Walsh Jennings, eyeing her sixth and final Olympics in 2020, underwent a sixth shoulder surgery and an ankle surgery and did not return to training on the beach until March (her longest break between hitting a ball on sand since switching from indoor following the 2000 Olympics).

The duo won their opening Xiamen match in three sets last week, then lost a three-setter to the world’s No. 1 team in group play. Canadians Sarah Pavan and Melissa Humana-Paredes prevailed 21-15, 22-24, 18-16 en route to the tournament title.

After Walsh Jennings and Branagh swept American qualifiers Kelley Larsen and Emily Stockman in the first elimination round, they squandered a one-set lead in the round of 16. Australians Mariafe Artacho and Taliqua Clancy eliminated them 19-21, 21-16, 20-18.

Walsh Jennings said before flying to Xiamen that she and Branagh would next play on the FIVB World Tour at the Itapema Open in Brazil in mid-May. In four FIVB World Tour events since partnering last year, they were eliminated in qualifying once, bounced in the round of 16 twice and forfeited a bronze-medal match due to that shoulder dislocation.

Early season partner changes defined the U.S. women’s landscape. In Xiamen, one of those new teams, Kelly Claes and Brittany Hochevar, reached the final, losing to the Canadians.

It marked the first final four appearance on the senior FIVB World Tour for the 22-year-old Claes, an NCAA champion at USC with former partner Sara Hughes, and for the 36-year-old Hochevar, the older sister of former Kansas City Royals pitcher Luke Hochevar.

MORE: Walsh Jennings documents comeback from surgeries

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Watch Dateline special on McKayla Maroney, Larry Nassar; full episode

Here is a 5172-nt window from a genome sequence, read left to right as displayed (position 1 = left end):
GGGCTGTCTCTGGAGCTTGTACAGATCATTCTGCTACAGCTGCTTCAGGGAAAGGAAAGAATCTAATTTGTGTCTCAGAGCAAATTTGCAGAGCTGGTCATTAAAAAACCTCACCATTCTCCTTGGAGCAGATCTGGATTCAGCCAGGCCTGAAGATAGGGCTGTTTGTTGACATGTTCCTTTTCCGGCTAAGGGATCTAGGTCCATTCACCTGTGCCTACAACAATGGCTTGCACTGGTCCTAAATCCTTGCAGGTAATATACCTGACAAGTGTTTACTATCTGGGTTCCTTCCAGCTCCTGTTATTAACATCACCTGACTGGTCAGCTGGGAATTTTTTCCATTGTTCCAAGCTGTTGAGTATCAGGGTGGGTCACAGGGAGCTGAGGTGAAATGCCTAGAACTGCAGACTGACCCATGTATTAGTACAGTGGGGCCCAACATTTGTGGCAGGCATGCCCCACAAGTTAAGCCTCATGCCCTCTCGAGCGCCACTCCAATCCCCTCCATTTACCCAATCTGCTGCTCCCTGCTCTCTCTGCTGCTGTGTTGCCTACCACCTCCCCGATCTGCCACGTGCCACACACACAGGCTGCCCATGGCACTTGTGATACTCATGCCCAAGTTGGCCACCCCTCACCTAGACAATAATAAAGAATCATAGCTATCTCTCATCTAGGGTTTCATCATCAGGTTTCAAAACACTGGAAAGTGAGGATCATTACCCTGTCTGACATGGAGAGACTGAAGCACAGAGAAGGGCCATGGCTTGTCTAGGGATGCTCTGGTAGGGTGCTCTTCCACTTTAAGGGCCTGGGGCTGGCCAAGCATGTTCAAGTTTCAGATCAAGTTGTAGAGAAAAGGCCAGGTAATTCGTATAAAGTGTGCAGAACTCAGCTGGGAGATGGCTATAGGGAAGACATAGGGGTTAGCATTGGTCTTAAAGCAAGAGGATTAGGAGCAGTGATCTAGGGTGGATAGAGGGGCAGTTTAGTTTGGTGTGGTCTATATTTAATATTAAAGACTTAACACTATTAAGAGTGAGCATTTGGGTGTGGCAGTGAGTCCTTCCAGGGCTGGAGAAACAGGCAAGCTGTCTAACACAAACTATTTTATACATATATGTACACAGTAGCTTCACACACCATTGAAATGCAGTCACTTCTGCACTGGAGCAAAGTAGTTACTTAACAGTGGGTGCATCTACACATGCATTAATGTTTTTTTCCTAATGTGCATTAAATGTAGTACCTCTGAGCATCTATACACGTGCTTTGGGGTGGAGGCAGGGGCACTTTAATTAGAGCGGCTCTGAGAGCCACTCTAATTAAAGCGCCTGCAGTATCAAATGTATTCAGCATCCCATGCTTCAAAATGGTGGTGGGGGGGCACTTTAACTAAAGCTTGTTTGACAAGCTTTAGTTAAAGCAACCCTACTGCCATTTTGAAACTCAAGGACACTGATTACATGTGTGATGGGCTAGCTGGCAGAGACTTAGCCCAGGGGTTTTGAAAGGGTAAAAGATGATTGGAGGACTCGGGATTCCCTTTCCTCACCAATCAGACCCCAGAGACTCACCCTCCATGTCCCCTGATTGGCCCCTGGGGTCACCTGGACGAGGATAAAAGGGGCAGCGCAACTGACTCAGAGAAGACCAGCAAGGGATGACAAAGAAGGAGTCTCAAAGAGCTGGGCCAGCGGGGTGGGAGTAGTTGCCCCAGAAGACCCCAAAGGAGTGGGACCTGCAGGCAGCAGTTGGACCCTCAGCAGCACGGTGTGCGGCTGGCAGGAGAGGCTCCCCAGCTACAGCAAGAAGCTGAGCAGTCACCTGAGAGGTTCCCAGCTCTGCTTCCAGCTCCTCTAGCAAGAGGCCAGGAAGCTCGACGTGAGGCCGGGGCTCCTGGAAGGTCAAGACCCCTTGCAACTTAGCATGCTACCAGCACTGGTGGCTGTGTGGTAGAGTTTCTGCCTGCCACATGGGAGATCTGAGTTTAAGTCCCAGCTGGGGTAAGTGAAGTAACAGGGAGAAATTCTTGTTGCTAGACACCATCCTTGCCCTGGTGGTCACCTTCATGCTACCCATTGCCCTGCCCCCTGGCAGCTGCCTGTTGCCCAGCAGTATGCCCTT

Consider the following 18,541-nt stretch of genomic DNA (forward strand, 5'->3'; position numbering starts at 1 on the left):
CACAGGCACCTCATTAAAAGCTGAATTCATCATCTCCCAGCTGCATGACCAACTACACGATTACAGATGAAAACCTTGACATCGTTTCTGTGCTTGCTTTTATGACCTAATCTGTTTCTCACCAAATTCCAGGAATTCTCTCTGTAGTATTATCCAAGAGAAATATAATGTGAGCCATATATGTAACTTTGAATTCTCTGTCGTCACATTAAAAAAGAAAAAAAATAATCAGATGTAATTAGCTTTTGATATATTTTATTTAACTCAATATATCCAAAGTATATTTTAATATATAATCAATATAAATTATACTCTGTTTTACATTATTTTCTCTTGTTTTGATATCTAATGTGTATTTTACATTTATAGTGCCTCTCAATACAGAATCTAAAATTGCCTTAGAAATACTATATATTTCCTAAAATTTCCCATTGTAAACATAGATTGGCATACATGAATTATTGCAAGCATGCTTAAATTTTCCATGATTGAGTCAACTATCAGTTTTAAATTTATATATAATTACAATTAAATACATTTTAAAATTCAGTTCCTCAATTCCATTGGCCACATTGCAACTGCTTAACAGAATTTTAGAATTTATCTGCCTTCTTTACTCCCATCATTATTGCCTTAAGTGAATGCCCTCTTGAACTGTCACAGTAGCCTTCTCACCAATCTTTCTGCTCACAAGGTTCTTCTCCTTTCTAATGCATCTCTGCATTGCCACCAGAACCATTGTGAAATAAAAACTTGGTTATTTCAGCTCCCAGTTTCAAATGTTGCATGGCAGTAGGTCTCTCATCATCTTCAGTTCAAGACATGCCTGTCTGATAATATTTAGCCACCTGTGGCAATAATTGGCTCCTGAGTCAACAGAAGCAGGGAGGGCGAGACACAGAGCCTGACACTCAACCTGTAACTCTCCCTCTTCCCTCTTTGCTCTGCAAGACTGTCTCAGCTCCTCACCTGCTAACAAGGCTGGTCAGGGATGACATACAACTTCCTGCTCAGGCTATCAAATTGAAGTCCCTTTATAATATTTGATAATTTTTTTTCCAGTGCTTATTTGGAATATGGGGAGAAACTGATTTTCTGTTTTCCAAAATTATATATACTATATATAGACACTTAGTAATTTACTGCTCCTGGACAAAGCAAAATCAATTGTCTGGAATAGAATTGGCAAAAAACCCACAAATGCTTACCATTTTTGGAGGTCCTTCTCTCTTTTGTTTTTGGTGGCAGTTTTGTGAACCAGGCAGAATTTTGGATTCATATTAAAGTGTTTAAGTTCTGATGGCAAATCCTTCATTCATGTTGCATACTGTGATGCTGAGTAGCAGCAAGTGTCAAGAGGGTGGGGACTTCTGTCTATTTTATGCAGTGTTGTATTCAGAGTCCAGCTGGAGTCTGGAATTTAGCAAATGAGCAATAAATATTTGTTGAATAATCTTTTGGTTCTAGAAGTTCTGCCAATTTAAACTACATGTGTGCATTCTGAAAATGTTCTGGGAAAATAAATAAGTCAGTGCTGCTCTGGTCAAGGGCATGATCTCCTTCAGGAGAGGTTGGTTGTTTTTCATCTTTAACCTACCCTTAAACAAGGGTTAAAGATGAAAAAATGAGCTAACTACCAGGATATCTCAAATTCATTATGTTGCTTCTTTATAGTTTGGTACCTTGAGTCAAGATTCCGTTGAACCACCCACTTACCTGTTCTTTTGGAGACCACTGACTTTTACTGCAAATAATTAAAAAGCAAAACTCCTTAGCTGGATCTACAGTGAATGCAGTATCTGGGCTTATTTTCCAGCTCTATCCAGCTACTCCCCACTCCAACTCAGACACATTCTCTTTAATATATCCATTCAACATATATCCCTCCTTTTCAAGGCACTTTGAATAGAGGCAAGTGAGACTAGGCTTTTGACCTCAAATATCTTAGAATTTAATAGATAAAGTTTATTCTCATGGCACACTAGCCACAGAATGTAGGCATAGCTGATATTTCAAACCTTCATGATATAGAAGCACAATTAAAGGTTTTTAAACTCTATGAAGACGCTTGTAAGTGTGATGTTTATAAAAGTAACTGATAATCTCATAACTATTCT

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McKayla MaroneyAly Raisman and Martha and Bela Karolyi spoke about their experiences with Larry Nassar in “Silent No More,” an NBC News’ DATELINE special that aired Sunday night.

It marked Maroney’s first interview since she went public as one of the hundreds of survivors who said they were sexually abused by Nassar, a team doctor for USA Gymnastics and Michigan State University for two decades.

The Karolyis, both former U.S. women’s national team coordinators, spoke on camera for the first time regarding Nassar, too. Olympians said they were abused at the Karolyis’ ranch in Texas at national team training camps.

Maroney said that at 2011 Worlds in Tokyo she told John Geddert, the personal coach of teammate Jordyn Wieber and head coach for the U.S. team at the event, that Nassar abused her.

NBC News reported that three other people in the car at the time remembered Maroney’s account from seven years ago. Geddert did not respond to requests for comment.

Geddert was suspended by USA Gymnastics in January and is facing a criminal investigation after Nassar, who molested girls at Geddert’s gym in Michigan, was sentenced to 40 to 125 years in prison on Jan. 24. Geddert said he had “zero knowledge” of Nassar’s crimes.

The Associated Press contributed to this report.

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MORE: Karolyis deny knowledge of Nassar crimes | Maroney’s first speech on Nassar